On this day in 1787, delegates to the Federal Convention voted to approve a new Constitution, which was submitted to the states for ratification (which occurred on June 21, 1788).
How this event came to pass is among the most extraordinary stories in human history. “It appears to me, then, little short of a miracle,” Washington wrote to Lafayette on February 7, 1788, “that the Delegates from so many different States (which States you know are also different from each other), in their manners, circumstances, and prejudices, should unite in forming a system of national Government, so little liable to well founded objections.”
Catherine Drinker Bowen’s 1966 book Miracle at Philadelphia is among the best accounts of what occurred. She captures the drama and suspense, the intense arguments and the despair, and the moments of high purpose and nobility. She also captures superbly well the voices of the delegates–including some of the most notable names in American history (Washington, Madison, Hamilton, Franklin, Dickinson, Wilson, and Morris)–who gathered in secret sessions from May through September, not to revise the Articles of Confederation, which was the stated purpose, but to write a new constitution. “The situation of this Assembly, groping as it were in the dark to find political truth,” is how 81-year-old Benjamin Franklin described it.
And what a political truth they found. The governing charter they created has become the oldest written national constitution in the world and among the greatest political achievements ever.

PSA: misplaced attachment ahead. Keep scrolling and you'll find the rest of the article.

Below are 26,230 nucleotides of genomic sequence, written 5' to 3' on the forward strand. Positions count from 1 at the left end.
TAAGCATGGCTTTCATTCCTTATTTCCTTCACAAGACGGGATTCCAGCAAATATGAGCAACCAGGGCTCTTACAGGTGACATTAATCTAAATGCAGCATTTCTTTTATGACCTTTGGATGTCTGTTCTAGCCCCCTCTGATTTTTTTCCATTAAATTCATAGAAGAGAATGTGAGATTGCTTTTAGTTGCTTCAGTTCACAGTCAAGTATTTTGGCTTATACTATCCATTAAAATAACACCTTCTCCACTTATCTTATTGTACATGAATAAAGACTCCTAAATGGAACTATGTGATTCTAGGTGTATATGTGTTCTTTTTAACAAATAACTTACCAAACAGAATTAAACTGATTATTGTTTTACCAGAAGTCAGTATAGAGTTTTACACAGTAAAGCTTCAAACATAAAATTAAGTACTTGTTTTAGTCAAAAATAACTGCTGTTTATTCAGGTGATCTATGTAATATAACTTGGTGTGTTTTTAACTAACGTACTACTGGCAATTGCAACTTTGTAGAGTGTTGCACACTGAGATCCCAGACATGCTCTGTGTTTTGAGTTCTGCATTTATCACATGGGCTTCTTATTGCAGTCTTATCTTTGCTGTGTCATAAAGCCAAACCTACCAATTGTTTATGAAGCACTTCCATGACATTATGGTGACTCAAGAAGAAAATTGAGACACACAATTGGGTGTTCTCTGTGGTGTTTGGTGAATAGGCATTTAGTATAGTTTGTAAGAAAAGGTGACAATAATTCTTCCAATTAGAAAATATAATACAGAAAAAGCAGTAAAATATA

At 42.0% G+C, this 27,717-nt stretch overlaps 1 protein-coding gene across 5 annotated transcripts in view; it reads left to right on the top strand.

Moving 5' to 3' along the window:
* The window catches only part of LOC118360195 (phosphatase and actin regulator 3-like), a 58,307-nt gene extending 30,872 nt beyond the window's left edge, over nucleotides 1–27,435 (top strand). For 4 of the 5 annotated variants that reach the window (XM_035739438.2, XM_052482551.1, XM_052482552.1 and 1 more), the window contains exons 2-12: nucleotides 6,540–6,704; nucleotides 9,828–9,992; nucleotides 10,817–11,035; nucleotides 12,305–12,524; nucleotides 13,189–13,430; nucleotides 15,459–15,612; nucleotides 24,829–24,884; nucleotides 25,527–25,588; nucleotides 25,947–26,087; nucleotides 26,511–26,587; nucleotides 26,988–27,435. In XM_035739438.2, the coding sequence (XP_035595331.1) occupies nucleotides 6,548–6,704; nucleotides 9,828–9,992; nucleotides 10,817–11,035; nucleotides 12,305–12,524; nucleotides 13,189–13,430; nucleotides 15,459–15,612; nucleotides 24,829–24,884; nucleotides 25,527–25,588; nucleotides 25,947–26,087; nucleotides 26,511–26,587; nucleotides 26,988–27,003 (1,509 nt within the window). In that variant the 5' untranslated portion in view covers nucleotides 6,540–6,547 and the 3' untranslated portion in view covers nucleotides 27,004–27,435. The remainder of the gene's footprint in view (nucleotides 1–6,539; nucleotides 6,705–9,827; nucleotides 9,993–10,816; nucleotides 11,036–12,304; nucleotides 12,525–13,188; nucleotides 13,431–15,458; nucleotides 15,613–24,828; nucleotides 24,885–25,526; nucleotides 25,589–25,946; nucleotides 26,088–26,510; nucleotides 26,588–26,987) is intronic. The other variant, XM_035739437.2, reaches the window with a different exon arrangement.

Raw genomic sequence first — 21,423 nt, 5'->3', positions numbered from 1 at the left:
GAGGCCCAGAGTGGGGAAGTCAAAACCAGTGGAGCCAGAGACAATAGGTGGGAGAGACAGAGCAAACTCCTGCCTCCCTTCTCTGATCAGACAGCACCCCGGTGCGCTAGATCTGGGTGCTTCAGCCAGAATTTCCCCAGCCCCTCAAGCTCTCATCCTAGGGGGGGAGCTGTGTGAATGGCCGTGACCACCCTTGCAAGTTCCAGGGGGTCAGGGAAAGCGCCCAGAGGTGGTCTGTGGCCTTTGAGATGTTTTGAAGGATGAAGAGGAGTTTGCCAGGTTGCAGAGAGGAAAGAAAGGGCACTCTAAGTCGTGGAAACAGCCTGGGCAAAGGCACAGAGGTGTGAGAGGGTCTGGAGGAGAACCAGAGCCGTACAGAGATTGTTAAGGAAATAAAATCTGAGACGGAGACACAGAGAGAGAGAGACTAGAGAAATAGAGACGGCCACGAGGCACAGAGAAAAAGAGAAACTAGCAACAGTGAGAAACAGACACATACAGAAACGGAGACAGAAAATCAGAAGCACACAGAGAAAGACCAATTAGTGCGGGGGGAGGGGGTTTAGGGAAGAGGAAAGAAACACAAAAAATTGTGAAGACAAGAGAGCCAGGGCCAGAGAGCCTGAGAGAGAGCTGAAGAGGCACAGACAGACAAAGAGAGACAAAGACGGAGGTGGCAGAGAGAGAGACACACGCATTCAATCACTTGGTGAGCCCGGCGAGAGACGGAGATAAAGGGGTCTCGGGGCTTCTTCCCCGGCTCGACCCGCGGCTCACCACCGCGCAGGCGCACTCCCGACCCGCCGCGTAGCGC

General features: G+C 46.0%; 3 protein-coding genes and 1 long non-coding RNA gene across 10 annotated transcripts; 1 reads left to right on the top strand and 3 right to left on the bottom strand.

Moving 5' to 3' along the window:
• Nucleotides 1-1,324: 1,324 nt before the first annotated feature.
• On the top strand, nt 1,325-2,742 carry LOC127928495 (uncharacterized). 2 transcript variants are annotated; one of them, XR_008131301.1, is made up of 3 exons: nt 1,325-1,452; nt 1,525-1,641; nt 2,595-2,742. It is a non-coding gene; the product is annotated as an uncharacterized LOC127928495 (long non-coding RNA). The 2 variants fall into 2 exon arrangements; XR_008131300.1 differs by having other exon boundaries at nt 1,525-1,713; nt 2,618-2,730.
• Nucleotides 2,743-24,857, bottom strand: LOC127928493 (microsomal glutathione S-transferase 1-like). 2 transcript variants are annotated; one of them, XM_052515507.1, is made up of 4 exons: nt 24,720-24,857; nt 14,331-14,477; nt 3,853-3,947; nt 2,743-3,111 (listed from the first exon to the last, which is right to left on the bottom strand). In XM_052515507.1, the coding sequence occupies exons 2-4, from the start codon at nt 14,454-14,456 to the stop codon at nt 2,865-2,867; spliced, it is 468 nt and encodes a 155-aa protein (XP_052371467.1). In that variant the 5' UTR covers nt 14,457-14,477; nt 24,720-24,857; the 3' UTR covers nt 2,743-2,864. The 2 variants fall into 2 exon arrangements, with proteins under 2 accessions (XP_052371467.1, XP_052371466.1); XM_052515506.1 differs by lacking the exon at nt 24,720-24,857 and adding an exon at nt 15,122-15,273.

But it was not just human intellect that carried the day in Philadelphia; it was the product of a certain kind of human character. Ms. Bowen describes it this way:
The Federal Convention, viewed from the records, is startlingly fresh and “new.” The spirit behind it was the spirit of compromise, seemingly no very noble flag to rally round. Compromise can be an ugly word, signifying a pact with the devil, a chipping off of the best to suit the worst. Yet in the Constitutional Convention the spirit of compromise reigned in grace and glory; as Washington presided, it sat on his shoulder like the dove. Men rise to speak and one sees them struggle with the bias of birthright, locality, statehood – South against North, East against West, merchant against planter. One sees them change their minds, fight against pride, and when the moment comes, admit their error. If the story is old, the feelings behind it are new as Monday morning. “If all the tales are told, retell them, Brother. If few attend, let those who listen feel.”
The Founders were imperfect men and the Constitution an imperfect document. But all things considered what happened at Independence Hall was little short of a miracle. And for a group of fiercely proud and independent individuals to rise above such deep difference for the sake of the public good, to comprise in order to advance justice and human dignity, was a rare and wonderful thing. It’s something worth aspiring to in our time, when excellence and high-mindedness in public life seem to be hidden away on distant hills.
Peter Wehner is a senior fellow at the Ethics and Public Policy Center.